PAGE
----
Nothing to hide
January 20, 2010
Dr. Temple Grandin
I recently watched an episode of "Dirty Jobs" on TV. The show was filmed at the Fair Oaks Dairy in Indiana. It showed everything – milking cows, birthing calves, artificial insemination and manure scraping. It was a great show.
Later, I went to the Fair Oaks Dairy Web site. They have a fantastic site and an extensive program of farm tours. Fair Oaks should serve as an example of how agriculture based companies should be communicating with the public.
First of all, Fair Oaks is a huge dairy that does things right. It proudly shows what they are doing to conserve energy, provide clean milk and promote good animal welfare. One of my graduate students, Wendy Fulwider, visited Fair Oaks when she did her doctoral research. It was one of the few dairies that did a really good job of managing their cows compared to the other 112 dairies she visited. For example, the cow’s legs at Fair Oaks were in much better condition compared to other dairies. Roomy, free stalls with lots of clean bedding prevented swollen legs. Many dairies need to improve. Wendy saw atrocious conditions at some dairies.
In another study, data collected at 10 major livestock markets indicated some producers do a poor job of taking care of dairy cows. This study was done with Beef Checkoff funding as part of the Beef Quality Audit in 2007. Twenty-three percent of the old cull dairy cows were very skinny with a body condition score of less than 2. Lameness was also bad; 18 percent of the cows sold at the markets with obvious lameness had scores of 3 or worse.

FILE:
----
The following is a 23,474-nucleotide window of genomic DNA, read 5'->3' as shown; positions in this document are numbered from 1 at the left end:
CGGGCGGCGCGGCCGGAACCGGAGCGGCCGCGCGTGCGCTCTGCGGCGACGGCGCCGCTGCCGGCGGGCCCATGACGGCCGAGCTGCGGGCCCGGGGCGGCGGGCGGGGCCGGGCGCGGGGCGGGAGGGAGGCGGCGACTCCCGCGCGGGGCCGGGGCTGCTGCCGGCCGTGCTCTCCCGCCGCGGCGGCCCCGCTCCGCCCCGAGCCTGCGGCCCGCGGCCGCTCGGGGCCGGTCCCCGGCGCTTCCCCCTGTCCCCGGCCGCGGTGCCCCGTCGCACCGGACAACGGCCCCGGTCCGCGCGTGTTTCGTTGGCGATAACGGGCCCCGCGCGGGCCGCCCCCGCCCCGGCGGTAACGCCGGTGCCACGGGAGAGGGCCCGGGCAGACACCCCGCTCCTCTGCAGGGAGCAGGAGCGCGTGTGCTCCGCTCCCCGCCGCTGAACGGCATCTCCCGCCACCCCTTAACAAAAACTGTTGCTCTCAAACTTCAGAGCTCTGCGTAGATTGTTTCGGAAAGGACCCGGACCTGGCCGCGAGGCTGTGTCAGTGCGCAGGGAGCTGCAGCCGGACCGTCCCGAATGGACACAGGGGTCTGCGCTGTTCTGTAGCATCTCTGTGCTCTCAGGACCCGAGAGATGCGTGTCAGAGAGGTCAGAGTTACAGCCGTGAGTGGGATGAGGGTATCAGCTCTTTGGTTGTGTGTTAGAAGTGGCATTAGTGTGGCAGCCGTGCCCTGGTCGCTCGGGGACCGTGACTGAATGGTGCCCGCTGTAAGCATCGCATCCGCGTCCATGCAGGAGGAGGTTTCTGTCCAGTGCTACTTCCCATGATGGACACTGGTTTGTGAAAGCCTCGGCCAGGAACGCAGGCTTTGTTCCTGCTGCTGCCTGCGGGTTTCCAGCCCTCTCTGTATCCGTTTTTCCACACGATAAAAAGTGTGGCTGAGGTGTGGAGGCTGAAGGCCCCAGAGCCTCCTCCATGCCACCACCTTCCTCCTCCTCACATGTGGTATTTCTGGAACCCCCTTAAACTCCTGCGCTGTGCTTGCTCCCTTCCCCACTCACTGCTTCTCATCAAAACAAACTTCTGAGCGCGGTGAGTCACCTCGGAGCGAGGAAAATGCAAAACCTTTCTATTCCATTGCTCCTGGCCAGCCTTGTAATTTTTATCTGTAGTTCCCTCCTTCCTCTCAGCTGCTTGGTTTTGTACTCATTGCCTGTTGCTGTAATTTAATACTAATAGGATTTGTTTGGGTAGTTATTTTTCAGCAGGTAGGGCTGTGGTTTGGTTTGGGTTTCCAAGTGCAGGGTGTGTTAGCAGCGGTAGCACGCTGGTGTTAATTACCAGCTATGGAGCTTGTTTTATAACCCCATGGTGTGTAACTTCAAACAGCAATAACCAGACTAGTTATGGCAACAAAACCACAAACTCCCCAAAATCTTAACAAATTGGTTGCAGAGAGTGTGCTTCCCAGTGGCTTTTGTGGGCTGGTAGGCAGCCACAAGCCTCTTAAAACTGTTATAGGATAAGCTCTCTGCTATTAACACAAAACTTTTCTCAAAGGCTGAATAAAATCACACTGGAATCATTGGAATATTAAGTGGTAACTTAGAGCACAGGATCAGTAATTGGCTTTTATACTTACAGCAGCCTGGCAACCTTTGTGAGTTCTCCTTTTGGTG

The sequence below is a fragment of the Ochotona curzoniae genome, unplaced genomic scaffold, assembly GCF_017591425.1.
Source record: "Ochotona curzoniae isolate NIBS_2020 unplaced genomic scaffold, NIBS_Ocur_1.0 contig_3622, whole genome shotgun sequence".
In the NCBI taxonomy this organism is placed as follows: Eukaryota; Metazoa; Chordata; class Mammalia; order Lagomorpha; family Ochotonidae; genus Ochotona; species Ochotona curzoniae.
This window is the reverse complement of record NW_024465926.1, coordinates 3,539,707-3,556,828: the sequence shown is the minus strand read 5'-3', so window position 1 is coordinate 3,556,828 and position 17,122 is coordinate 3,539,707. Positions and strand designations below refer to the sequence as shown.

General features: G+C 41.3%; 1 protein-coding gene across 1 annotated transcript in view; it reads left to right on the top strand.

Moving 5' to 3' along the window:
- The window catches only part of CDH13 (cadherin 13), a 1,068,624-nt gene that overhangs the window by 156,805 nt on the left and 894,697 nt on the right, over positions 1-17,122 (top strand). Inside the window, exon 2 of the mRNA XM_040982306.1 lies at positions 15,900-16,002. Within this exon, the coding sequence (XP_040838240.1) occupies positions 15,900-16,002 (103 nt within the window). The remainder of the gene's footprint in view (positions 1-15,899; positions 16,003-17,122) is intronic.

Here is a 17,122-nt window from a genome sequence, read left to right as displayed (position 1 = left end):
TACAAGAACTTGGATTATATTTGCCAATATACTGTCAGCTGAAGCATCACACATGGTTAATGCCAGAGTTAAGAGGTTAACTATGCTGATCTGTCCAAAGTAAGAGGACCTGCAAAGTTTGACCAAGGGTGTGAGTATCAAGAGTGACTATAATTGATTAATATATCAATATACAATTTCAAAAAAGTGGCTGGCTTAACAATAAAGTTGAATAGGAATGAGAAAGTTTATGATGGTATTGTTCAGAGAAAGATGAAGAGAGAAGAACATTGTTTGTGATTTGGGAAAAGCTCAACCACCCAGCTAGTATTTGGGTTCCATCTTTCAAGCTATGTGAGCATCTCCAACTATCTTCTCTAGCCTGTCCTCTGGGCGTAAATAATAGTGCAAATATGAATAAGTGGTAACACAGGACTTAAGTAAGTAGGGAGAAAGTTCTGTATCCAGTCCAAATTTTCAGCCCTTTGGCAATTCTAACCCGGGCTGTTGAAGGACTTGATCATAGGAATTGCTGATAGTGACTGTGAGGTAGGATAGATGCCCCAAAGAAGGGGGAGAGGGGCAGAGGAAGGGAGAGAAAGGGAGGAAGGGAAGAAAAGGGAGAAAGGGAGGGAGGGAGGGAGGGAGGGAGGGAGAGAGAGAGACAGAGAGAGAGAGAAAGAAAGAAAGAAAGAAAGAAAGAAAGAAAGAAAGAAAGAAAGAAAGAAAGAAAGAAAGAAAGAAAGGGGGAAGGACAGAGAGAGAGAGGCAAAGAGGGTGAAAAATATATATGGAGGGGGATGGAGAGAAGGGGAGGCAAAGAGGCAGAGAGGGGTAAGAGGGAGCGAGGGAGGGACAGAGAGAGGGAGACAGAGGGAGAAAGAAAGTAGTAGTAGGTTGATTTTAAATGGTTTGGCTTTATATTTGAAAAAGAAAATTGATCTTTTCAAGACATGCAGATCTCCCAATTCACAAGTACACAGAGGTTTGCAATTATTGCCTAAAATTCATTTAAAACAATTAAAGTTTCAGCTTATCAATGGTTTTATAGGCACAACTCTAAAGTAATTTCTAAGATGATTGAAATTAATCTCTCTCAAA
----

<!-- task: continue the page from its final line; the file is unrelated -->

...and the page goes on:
Detached from animals
In order to avoid very bad consequences, the rest of animal agriculture should follow the lead of Fair Oaks.
Obviously, I would not suggest taking busloads of school kids through a beef plant, but hog farms, poultry farms and other farms should open their doors to the public. Even at a beef-slaughter plant, many operations can be shown without being perceived as gross. For example, the fabrication and packaging side can be viewed in its entirety.
On the slaughter side, people are interested in three things – animal welfare, sanitation and environmental issues.
I am seeing more indications every day of a significant segment of the public becoming more detached from animals. There is a large segment of the public, probably 30 percent to 40 percent, who have no contact with either pets or farm animals. They have no pets, and some of the kids are having less contact with animals due to allergy concerns.
You may be wondering, where did I get these figures? My publisher recently scheduled me to do a book signing at a Costco store in Denver. Few people in the store were interested in books so I started walking up and selling books like a store clerk. I walked up to people and asked them about their pets. I talked to about 200 shoppers who had to walk by me to get to the grocery section on another trip. I was shocked to learn from people who work with service dogs for autistic children that some people did not know dogs need regular bathroom breaks. Some people had absolutely no animal knowledge.
The people who are isolated from animals will be the first ones to become shocked when there is a scandal like Hallmark-Westland.
Within a week after talking to the service-dog people, I was sent an email about a cruel "contraption" that an animal was put in. The contraption was a standard restrainer used to hold livestock for trimming feet. If people do not know what a squeeze chute is used for on a ranch, they will think it is cruel.
We better clean up the house and open the doors before it is too late.
Dr. Temple Grandin operates Grandin Livestock Systems Inc., Fort Collins, Colo., and is a faculty member in the animal science department at Colorado State Univ.